Now for Overkill's new album "White Devil Armory". Overkill has been one of my favorite bands since I discovered them in Junior High School, as I've posted before, so I'm going to be biased when it comes to their music. Even knowing I'd enjoy anything they released, I was still shocked at how great this album was. The intro track "XDm" spoke volumes from the start, it is a style that this straight forward band hasn't done before. While the playing on the album has the classic Overkill sound, there is just something more technical in the music that I can't explain. I think it is the drumming on the album. It feels like the band is performing at the same Thrash Metal speed that they've always had, but the drummer is trying to go faster than the rest of them. The song "Where There's Smoke..." is a great example of this. You may think I'm crazy, but I feel like the blast beats from the drum are quicker than on previous recordings. Drum theory aside, this album is truly amazing; any fan of Thrash and Speed Metal will be very pleased with this album. It has that classic sound of eastcoast Thrash that Overkill and Anthrax had of a high pitched singer, as opposed to westcoast Thrash bands Megadeth, Metallica, and Slayer's bass toned and growly vocalists. Another treat I got was a bonus track on the album. I was listening to the album while I was doing stuff in my apartment when suddenly I thought, "That sounds like Nazareth's 'Miss Misery'," and I was right. Normally I hate cover songs, but hearing one of my favorite Classic Metal songs turned into a Thrash Metal song was pretty awesome. The song features Mark Tornillo, who was in another 80's New Jersey Thrash band called T.T. Quick, and is currently the singer of the reformed Accept. Unfortunately I could not find a video for "Miss Misery" on YouTube, but trust me its good. I would recommend this album to any fan of Thrash.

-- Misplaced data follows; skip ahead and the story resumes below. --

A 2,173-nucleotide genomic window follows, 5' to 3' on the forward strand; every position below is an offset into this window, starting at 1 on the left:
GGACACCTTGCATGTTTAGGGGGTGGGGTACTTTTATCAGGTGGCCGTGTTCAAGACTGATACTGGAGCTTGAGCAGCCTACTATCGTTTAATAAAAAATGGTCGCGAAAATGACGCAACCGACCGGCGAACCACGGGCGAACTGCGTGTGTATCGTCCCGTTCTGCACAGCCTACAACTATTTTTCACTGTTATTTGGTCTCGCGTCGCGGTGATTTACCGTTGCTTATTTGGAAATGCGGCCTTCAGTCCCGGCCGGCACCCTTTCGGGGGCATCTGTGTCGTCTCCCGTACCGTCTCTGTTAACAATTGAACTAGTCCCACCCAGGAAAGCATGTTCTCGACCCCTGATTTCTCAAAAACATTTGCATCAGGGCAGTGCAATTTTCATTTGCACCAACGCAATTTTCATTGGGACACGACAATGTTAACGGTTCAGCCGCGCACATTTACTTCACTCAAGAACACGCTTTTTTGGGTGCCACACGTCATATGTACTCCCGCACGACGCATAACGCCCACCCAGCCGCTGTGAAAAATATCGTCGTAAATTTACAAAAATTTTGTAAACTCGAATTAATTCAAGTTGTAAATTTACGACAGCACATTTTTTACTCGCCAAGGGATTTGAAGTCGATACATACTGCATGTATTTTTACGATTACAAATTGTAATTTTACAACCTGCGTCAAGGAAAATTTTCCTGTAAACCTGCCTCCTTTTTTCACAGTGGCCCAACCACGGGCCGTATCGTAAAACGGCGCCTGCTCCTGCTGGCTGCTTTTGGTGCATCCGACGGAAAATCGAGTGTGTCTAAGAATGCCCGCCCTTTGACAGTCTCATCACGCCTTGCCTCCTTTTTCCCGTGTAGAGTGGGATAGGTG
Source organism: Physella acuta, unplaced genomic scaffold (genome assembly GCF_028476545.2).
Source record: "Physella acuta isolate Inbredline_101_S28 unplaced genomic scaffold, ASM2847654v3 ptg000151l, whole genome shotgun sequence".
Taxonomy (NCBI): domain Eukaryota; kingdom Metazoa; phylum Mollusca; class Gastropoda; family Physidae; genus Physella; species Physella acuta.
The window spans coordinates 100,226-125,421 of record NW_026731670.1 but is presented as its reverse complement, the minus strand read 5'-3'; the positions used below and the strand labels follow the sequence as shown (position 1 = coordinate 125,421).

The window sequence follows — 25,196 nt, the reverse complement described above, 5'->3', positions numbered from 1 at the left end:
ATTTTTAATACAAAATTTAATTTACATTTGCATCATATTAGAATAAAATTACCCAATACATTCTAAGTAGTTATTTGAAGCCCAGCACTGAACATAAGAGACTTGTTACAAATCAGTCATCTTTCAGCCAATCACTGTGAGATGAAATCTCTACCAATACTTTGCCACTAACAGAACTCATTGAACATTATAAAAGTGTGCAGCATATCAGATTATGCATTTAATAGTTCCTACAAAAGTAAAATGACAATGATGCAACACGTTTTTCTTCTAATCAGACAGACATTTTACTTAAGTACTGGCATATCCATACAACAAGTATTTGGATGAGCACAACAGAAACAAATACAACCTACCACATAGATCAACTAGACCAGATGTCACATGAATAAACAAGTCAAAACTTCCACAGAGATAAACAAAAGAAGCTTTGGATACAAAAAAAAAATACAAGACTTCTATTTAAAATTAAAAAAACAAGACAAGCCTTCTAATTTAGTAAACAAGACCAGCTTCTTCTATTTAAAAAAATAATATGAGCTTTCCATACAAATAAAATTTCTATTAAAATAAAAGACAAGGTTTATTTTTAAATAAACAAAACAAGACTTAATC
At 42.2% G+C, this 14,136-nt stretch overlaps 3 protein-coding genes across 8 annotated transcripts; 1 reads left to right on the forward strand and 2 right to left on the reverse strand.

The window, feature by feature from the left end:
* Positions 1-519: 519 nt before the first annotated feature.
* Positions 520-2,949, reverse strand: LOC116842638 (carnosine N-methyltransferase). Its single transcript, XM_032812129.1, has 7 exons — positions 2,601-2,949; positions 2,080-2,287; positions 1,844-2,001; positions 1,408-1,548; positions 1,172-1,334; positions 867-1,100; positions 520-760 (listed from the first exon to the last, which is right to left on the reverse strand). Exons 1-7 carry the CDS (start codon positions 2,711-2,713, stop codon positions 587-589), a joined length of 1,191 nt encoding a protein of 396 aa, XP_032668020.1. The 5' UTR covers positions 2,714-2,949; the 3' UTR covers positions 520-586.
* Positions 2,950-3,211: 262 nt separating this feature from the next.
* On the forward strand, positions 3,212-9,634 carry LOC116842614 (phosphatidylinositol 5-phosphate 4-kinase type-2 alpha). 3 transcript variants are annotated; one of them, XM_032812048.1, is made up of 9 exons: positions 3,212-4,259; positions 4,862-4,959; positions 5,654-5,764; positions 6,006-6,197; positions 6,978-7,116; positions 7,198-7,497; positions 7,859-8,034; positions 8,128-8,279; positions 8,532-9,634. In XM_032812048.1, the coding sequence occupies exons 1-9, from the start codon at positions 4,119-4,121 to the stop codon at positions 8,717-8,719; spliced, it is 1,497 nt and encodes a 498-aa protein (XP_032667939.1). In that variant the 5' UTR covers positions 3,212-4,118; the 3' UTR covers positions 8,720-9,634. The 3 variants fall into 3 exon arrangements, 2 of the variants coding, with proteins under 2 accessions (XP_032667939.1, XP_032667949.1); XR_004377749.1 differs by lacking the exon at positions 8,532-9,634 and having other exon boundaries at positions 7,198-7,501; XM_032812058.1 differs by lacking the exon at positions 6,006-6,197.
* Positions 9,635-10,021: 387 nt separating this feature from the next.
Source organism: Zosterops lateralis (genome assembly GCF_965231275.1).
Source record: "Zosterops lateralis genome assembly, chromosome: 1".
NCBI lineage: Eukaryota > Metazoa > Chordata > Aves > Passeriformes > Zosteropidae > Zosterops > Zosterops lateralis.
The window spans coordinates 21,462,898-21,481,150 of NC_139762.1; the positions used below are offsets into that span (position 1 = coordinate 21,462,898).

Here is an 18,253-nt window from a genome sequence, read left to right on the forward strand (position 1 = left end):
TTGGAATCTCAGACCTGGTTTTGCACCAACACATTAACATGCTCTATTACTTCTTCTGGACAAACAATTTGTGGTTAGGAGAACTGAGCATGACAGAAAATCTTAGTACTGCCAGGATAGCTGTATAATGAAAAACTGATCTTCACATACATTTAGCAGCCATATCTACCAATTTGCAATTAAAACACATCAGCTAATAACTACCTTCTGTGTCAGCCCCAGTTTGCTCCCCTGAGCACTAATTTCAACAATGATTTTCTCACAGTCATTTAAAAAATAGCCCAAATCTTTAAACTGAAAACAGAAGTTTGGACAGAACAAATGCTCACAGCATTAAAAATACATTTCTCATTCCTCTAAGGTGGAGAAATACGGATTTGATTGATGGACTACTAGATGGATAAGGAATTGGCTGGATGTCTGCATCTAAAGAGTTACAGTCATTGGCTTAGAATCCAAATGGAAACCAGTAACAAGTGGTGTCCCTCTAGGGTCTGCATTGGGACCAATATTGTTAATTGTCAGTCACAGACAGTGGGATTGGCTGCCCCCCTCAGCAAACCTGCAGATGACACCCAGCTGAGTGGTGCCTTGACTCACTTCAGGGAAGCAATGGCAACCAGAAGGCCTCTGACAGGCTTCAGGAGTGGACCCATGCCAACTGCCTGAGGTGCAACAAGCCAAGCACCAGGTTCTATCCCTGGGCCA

Friday, July 18, 2014
Monday, July 14, 2014
2. Amon Amarth / Enslaved / Skeletonwitch
3. Dark Tranquility / Omnium Gatherum
4. Children of Bodom / TYR / Death Angel
5. Hottest Chicks In Hard Rock Tour: Lacuna Coil / Sick Puppies / Cilver / Eyes Set To Kill
6. Faster Pussycat
8. Cage The Elephant / Foals
9. Powerman 5000 / Knee High Fox
10. KISS / Def Leppard
12. Jack Russell's Great White
13. Mötley Crüe / Alice Cooper
14. Boston / The Doobie Brothers
16. Faster Pussycat
17. The Pretty Reckless
18. Combichrist / William Control / Davey Suicide
Better late on posting this than never I suppose. Here is the list of shows I saw in 2013:
1. The Who
3. Testament / Flotsam & Jetsam
4. Black Veil Brides / William Control
6. Bon Jovi (in SLC)
7. Bon Jovi (in Las Vegas)
8. Alice Cooper / Marilyn Manson
9. Green Jellö
10. Dick Dale
11. Ted Nugent
13. Gigantour: Megadeth, Black Label Society, Hellyeah
15. Danzig / Doyle
17. Andrew WK
18. Kamelot / Delain
19. Dokken / Firehouse
22. Living Colour
23. Rob Zombie / Korn
24. Overkill / Kreator
25. Faster Pussycat
26. Mike Tramp
Lifetime total at the end of 2013: 155